Mandela interpreter goes commercial - Video

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Copy of Copy of ca p13 Jantjies LiveLens DONE

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Thamsanqa Jantjie in the video.

Cape Town - He was globally ridiculed; an easy laugh for comedians on late-night talk shows and anchors on the morning news.

But just when it looked as if the world had closed the book on Thamsanqa Jantjie and his nonsensical interpretations during Nelson Mandela’s funeral service, he has reappeared.

“Believe me, I’m a real sign language interpreter,” says Jantjie.

This is one of his opening lines in a bizarre commercial where he was unveiled as the official face of Livelens, a new social live-streaming app with a comfortable backing of more than $2 million.

The advert is a jarring collection of clips shot in front of a green screen, where Jantjie is superimposed on to a horse, has his head explode and is spun around inside a disco ball.

Spliced into this seemingly random collection of clips is his now-infamous turn on stage with US President Barack Obama, where a woman’s voice suggests he was signing: “Cigarette share, hand me the scissors.” Appearing at the podium, at what resembles a press conference, Jantjie apologises for what happened at the funeral.

After the Mandela funeral service, Jantjies had attributed the gibberish he had signed to experiencing a schizophrenic episode while on stage, causing him to hallucinate and see angels.

But the the woman’s voiceover in the advert suggests he signed: “Me, famous celebrity” directly after saying sorry.

Other stand-out quotes include him apparently signing: “Now I do campaign for money” as bank notes rain down behind him.

He concludes the advert by taking off his jacket and dancing on-screen.

Unsurprisingly, the advert has outraged people in both the deaf and sign language communities who lashed out against the funeral organisers and Jantjie after the funeral.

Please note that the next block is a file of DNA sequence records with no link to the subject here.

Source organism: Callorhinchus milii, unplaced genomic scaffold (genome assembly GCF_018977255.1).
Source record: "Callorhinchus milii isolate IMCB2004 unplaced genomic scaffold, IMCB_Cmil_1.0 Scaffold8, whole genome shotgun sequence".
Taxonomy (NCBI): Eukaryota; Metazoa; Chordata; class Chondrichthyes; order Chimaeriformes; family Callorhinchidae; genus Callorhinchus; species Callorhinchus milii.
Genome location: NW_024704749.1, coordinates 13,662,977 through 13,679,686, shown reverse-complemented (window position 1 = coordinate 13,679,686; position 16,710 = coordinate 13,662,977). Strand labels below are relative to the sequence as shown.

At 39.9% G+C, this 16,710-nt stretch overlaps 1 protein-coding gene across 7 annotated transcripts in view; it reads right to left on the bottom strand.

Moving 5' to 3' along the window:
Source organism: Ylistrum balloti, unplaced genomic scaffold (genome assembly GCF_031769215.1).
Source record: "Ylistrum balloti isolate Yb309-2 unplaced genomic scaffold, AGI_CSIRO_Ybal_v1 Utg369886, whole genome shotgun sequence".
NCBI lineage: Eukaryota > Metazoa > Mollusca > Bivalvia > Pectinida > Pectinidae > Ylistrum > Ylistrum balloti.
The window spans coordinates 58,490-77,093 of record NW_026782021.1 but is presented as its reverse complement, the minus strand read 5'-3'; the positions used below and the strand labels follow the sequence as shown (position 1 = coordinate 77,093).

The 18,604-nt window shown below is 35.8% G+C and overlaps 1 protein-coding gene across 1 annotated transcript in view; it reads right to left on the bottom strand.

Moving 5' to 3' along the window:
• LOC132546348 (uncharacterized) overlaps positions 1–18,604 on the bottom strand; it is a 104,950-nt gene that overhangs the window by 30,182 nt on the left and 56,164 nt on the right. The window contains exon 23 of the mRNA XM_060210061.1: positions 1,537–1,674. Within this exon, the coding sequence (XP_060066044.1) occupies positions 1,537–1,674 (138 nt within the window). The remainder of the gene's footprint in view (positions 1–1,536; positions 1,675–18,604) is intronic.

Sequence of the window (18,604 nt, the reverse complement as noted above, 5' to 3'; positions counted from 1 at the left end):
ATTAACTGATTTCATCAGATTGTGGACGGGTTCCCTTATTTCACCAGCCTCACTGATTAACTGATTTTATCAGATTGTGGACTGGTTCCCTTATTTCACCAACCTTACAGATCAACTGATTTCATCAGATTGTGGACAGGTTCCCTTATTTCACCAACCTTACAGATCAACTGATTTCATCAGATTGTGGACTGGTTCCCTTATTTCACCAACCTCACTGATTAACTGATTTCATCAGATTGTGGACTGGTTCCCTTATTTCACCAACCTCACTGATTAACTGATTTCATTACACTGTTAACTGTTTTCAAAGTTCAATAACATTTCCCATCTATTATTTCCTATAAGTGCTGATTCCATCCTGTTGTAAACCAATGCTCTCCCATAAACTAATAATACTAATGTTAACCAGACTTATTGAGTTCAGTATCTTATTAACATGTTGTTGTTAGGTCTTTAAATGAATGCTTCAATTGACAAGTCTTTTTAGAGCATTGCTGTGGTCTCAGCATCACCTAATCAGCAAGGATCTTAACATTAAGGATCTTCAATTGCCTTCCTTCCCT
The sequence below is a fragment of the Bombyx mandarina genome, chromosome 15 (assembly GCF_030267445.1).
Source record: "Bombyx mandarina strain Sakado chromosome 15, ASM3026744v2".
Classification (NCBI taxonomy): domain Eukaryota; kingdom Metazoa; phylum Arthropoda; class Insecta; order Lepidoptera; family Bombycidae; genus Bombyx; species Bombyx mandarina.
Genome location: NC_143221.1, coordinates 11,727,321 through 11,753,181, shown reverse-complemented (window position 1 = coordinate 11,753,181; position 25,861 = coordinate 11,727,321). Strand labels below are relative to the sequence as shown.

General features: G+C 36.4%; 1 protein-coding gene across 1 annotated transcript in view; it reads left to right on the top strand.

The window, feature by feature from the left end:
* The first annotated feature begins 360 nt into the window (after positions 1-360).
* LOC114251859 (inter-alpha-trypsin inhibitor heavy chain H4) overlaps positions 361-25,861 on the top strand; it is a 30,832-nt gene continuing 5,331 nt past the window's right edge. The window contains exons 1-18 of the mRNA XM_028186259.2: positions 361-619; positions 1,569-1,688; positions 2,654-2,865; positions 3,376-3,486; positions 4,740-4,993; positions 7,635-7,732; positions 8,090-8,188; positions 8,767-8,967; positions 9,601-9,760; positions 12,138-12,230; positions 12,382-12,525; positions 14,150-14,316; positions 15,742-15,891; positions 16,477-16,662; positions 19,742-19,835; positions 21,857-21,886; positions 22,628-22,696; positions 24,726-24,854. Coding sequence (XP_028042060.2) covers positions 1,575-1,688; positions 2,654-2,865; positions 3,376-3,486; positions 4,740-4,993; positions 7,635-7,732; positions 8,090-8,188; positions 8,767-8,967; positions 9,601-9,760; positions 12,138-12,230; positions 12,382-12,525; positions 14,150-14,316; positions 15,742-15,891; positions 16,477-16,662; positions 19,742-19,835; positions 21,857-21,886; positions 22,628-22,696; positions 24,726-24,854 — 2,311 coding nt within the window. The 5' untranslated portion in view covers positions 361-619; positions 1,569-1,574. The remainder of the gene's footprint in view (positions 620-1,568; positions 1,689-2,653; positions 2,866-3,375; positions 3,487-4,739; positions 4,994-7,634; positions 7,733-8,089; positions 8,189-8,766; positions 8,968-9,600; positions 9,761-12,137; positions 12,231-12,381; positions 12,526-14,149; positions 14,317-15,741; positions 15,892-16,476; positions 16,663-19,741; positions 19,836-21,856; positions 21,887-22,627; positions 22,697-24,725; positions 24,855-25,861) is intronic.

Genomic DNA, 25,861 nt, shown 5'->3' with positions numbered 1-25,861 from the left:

Cara Loening, from Sign Language Education and Development, said: “The deaf worldwide are outraged about this. The issue is that ad is really making a mockery of the deaf and sign language.

“For hundreds of years the deaf have been fighting to have sign language recognised as a language equal to any other language,” she said.

“This ad has once again ridiculed the linguistic rights of the deaf. Can you imagine if something similar was done to any of the spoken languages in South Africa? There would be a total uproar.

“South African Sign Language is being offered as a subject next year in schools for the deaf. The personal gain for the advertising company and Thamsanqa Jantjie is at great cost to the strides that have been made.”

This response was just the tip of the iceberg, with many sites and users further attacking the company for taking advantage of the mentally ill by having Jantjie star in their advert.

Jantjies has reportedly been in a mental health facility since December.

But Livelens has defended its decision to cast Jantjies.

The company’s chief executive, Max Bluvband, told NBC News: “We decided that the guy who had the worst live show ever would be the best person. At the end of the day, a schizophrenic guy got paid and did a nice campaign… We see it as sort of a sad story with a happy ending.”

On Twitter, the company wrote: “It’s about giving people a second chance. He is mentally ill and made a mistake. Should he be banished for life?” But the justification isn’t flying with most users.

At the time of going to print the ad had had just over 28 000 views.

kieran.legg@inl.co.za

Cape Argus


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